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5 minutes with Shirley Williams

Sellafield Ltd’s Head of Public Affairs

Collaborative working with key decision makers – known as G6 – has helped Sellafield Ltd make progress in high hazard and risk reduction over the past 18 months. Shirley Williams, Sellafield Ltd’s Head of Public Affairs, talks about how communications supports this work.

What is G6?

First of all, G6 isn’t a thing, it’s a way of working agreed between the six key organisations with influence over delivery of the Sellafield Ltd hazard reduction mission – Department for Energy and Climate Change, Shareholder Executive, Nuclear Decommissioning Authority, Office for Nuclear Regulation, Environment Agency and Sellafield Ltd.

Reducing the risk and hazard at Sellafield is a national priority, and successful delivery of the mission is also a key enabler to the UK’s future energy policy. Up till recently there was no forum where the site’s operator, customer, regulator and Government could regularly meet to address issues which are hampering the acceleration of risk and hazard reduction. G6 fills that gap by looking collectively at problems that can’t be sorted by Sellafield Ltd alone.

What are you trying to achieve?

The key word is probably challenge. G6 brings together a range of expertise and experience from the different organisations, who can challenge our mind set around the way things have to be done. For example, there are a lot of myths around what the regulators will and will not allow us to do… if there is a blocker stopping us from removing or reducing hazard, G6 can help us find a
safe way to remove it.

What’s the role of communications?

On a very basic level, G6 is a tool and it can only be used if people know it’s in the toolkit! So our first job as a communications team is to raise awareness of what G6 is and how it can support risk and hazard reduction.

One of our key challenges has been to explain the difference between collaborative working – a collective approach to making progress – and the regulators’ role in maintaining strong regulatory discipline.

And myth busting is important, too. The communications team helps create a space in which barriers can be explored and sign post people with ideas to places where they can find or help create answers.

How does it work?

We have a team of communicators from each of the G6 organisations, meeting regularly and sharing “case studies” describing where the approach has delivered benefits.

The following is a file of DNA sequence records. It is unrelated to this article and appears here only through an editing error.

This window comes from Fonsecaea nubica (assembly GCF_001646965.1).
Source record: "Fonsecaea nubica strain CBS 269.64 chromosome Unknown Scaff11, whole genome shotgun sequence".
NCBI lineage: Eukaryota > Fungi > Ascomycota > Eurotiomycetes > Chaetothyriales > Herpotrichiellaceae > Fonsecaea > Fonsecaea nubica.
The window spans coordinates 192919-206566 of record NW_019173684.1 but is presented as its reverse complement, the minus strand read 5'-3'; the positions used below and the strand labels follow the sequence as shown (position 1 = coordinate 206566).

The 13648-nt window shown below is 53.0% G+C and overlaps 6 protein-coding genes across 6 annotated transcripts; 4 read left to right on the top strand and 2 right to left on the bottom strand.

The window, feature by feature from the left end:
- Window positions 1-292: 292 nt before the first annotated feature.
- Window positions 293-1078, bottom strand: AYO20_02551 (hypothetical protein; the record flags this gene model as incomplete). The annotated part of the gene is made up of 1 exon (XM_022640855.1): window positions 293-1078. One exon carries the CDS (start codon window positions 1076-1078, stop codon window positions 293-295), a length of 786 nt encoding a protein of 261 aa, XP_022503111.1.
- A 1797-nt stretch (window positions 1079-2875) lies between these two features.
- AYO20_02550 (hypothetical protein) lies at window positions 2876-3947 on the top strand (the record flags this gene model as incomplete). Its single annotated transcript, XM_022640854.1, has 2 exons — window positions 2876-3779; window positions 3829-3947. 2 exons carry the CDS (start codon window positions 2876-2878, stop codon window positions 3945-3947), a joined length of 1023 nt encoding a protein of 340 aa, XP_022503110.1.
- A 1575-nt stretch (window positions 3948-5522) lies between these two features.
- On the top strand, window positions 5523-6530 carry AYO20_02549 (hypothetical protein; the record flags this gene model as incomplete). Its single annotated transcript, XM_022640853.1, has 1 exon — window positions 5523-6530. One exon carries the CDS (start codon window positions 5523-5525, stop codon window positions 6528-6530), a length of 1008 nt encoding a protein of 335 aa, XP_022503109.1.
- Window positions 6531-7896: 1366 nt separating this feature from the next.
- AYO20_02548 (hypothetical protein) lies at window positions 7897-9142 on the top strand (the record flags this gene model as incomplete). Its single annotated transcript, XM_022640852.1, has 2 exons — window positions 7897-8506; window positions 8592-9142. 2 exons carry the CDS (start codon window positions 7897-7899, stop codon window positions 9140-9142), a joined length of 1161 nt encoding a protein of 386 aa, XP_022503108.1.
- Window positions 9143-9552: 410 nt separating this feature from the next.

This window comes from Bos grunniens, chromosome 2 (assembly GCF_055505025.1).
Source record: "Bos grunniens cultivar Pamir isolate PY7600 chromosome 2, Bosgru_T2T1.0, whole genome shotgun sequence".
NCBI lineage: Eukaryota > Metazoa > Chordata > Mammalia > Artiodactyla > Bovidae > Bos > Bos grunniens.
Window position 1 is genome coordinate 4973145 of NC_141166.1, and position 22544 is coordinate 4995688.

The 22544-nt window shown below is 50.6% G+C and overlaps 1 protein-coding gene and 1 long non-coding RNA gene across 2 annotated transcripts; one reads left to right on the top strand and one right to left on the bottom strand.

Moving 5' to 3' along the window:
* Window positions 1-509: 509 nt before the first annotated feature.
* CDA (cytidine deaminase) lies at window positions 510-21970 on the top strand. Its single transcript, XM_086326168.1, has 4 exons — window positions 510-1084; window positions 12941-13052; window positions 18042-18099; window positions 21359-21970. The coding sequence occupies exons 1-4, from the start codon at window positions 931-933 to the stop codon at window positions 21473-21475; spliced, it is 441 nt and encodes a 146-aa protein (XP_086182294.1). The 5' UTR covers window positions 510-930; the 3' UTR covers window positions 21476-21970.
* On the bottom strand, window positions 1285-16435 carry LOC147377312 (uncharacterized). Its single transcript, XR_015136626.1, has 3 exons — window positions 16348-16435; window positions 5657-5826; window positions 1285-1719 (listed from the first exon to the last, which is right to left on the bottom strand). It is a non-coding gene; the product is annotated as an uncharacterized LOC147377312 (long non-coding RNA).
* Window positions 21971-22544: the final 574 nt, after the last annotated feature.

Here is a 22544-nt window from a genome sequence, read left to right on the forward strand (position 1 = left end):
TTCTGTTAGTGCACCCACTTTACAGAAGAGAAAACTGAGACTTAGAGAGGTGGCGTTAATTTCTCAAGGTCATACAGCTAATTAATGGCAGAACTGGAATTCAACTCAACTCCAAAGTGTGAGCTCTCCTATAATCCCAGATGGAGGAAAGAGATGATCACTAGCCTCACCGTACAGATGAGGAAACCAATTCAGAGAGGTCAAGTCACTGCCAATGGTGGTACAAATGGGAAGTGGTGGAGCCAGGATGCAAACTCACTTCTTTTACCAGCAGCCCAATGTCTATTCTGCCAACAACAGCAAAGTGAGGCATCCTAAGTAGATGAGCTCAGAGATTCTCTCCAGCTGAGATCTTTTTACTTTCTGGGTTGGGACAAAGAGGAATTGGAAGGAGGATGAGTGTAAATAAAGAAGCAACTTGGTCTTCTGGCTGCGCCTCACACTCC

Each organisation engages with its own set of stakeholders to help spread the message, and of course, we all have communications channels with our employees who are the people who make things happen. Our aim is to ensure all employees and our supply chain are aware of how G6 works, and actively look for new and more effective ways of working.

What benefits does this way of working achieve?

The benefits of G6 are enormous, including a significant contribution to removal of the first radioactive sludge from First Generation Magnox Storage Pond (FGMSP), canned fuel exports from the Pile Fuel Storage Pond (PFSP) and the project that engineered modifications to the Waste Encapsulation Plant to support the processing of Pile Fuel Storage Pond (PFSP) sludge.

In the communications world, working together has led to a better understanding of each other’s roles and issues. Taking our communications colleagues into some of the facilities they write about has really helped them understand, and therefore explain, issues and progress.

I also think there are less tangible but equally important benefits. A few years ago, Sellafield’s public position could be very defensive in the face of regulatory challenge. I hope today that our approach reflects a real recognition that robust regulation is healthy and should be welcomed.

What are your highlights so far?

We had a very successful conference back in July attended by more than 160 people from across the member organisations. There was a real buzz in the room, frankly too much to cover in one day, but it was a great way of raising awareness across the different companies and parts of the business. The key take away for me was there is a huge appetite for the G6 approach, and there were a number of “light bulb” moments where individuals and teams realised how they could use this tool to help remove barriers and move their work forward.

Even better, lots of teams followed picked up the baton and started using G6 in their areas.

What’s next?

One priority is ensuring stakeholders understand that we will face periods of elevated risk while we remove waste from some of our older high hazard facilities, and the contingency plans we’re putting in place to manage that risk.

On a more practical level, we’re launching a G6 section on the Sellafield Ltd intranet site so that employees can share their experiences of collaborative working. The site will contain a latest news section, frequently asked questions, and a “chat” function encouraging people to share ideas and good practice. The G6 ethos is about teams and individuals having the confidence to challenge the way we work and develop better ways of doing things. We’re hoping the intranet site will provide a tool to help us all to do just that.